CLA: Give rural broadband customers compensation if they can't get 10Mbps
Anyone who finds themselves unable to get the minimum 10Mbps broadband promised by the government should be entitled to compensation, the CLA said.
The CLA’s call comes as a government consultation — the first step towards the introduction of a broadband Universal Service Obligation (USO) – closed on Monday.
It follows an announcement by the Prime Minister in November that the government planned to introduce a USO, which would give everyone the right to broadband speeds 10Mbps, by 2020.
Ed Vaizey last week told the Culture, Media and Sport Committee that the proposed USO might not necessarily cover everyone if a particular connection proved too expensive.
Asked by MPs about the plans, the digital minister admitted there could be a “potential cap” on how much funding would be available for a connection if it were to cost “many, many thousands of pounds”.
In a statement following the closure of the government consultation, the CLA – which represents landowners, farmers and rural businesses – said anyone who is denied the right to fast, reliable and affordable broadband should be given compensation.
The body, which has regularly called for better broadband in rural areas, also underlined the importance of applying a mix of technologies to make sure coverage reaches every rural home and business.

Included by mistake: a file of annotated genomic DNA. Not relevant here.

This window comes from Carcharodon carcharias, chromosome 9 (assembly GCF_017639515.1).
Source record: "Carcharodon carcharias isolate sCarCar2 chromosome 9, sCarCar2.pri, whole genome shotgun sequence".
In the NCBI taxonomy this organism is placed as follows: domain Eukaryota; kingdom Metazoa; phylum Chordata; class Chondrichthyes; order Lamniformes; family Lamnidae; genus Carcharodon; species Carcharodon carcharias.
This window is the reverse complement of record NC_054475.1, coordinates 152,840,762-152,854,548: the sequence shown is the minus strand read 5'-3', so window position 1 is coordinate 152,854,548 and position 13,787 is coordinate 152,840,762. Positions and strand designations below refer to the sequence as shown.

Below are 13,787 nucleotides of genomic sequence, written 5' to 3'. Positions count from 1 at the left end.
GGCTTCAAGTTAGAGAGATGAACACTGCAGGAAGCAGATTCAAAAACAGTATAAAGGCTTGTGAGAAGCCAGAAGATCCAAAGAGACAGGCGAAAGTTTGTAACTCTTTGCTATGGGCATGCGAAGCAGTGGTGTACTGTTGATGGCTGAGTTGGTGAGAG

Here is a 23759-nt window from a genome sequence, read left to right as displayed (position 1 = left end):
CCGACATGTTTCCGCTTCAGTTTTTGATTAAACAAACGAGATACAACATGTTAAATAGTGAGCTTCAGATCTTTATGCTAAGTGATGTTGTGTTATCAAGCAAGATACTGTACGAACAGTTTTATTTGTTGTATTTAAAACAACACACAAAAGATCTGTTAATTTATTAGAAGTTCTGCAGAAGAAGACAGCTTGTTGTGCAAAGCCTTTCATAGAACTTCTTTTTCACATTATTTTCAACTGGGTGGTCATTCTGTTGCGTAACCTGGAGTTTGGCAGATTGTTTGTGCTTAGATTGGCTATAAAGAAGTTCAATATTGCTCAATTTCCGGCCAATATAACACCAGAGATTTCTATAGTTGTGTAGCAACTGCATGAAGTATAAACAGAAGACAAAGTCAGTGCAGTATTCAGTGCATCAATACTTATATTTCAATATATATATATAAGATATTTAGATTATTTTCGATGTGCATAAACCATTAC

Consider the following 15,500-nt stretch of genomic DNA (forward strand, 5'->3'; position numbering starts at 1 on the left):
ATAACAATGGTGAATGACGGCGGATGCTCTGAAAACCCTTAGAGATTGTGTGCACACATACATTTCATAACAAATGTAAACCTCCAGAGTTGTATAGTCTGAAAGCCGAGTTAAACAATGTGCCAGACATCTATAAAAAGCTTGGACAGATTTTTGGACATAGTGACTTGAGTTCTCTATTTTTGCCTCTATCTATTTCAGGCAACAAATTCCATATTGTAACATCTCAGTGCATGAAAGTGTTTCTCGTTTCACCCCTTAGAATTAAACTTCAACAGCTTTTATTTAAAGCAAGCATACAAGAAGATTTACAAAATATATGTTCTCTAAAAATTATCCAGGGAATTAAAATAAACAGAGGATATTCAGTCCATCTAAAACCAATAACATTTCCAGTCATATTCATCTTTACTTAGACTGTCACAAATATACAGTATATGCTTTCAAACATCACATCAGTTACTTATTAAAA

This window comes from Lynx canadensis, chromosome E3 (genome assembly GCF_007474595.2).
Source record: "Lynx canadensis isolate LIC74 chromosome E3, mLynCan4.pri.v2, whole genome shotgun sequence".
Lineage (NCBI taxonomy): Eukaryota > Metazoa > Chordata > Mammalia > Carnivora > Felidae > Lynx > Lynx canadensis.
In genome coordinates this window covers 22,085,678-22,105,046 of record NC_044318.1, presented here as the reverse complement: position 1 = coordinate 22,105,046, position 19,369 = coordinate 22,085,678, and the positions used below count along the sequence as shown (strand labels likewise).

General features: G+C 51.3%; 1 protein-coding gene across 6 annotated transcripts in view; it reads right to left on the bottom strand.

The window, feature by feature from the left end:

CLA president Ross Murray said: “People living and working in the countryside have been putting up with poor or non-existent broadband service for too long because connecting them can be harder and not as profitable for infrastructure providers.
“This has made their lives more difficult and has put their businesses at a disadvantage – poor broadband is one of the greatest barriers to growth in the rural economy.”
He said currently just half of rural homes and businesses can receive broadband speeds of 10Mbps – while 96% in urban areas can.
“This is the greatest technical hurdle that rural Britain is currently facing.
“The government’s commitment to putting in place a USO of 10Mbps from 2020 was a real win for rural people, but it will only be meaningful if fast, reliable and affordable broadband is made a legal right.
“If people are denied this legal right, they should have access to proportionate compensation.”
Mr Murray said it would be difficult to reach 100% of people and businesses – especially in remote areas – through fibre technology alone and it is “crucial” that other broadband technologies are used to deliver universal coverage.
Last month, Ofcom’s UK Home Broadband Performance report highlighted the gap between broadband speeds and urban and rural areas, with people in cities and towns getting speeds three times as fast as their rural counterparts.
The report revealed that while average download speeds in rural areas were 13.7Mbps, those in urban areas were more than three times that, at 50.5Mbps.
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